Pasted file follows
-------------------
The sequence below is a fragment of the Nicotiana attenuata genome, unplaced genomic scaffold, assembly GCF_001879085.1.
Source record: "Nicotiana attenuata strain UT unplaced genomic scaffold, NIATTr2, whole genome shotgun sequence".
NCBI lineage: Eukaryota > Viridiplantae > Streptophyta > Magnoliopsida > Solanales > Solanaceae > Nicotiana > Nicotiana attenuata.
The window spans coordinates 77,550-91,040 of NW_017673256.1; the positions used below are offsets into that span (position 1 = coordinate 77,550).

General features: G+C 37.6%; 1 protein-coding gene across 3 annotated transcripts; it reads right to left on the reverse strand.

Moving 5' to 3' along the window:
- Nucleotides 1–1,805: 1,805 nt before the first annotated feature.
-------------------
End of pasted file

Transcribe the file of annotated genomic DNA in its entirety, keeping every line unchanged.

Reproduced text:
The sequence below is a fragment of the Nicotiana attenuata genome, unplaced genomic scaffold, assembly GCF_001879085.1.
Source record: "Nicotiana attenuata strain UT unplaced genomic scaffold, NIATTr2, whole genome shotgun sequence".
NCBI lineage: Eukaryota > Viridiplantae > Streptophyta > Magnoliopsida > Solanales > Solanaceae > Nicotiana > Nicotiana attenuata.
The window spans coordinates 77,550-91,040 of NW_017673256.1; the positions used below are offsets into that span (position 1 = coordinate 77,550).

General features: G+C 37.6%; 1 protein-coding gene across 3 annotated transcripts; it reads right to left on the reverse strand.

Moving 5' to 3' along the window:
- Nucleotides 1–1,805: 1,805 nt before the first annotated feature.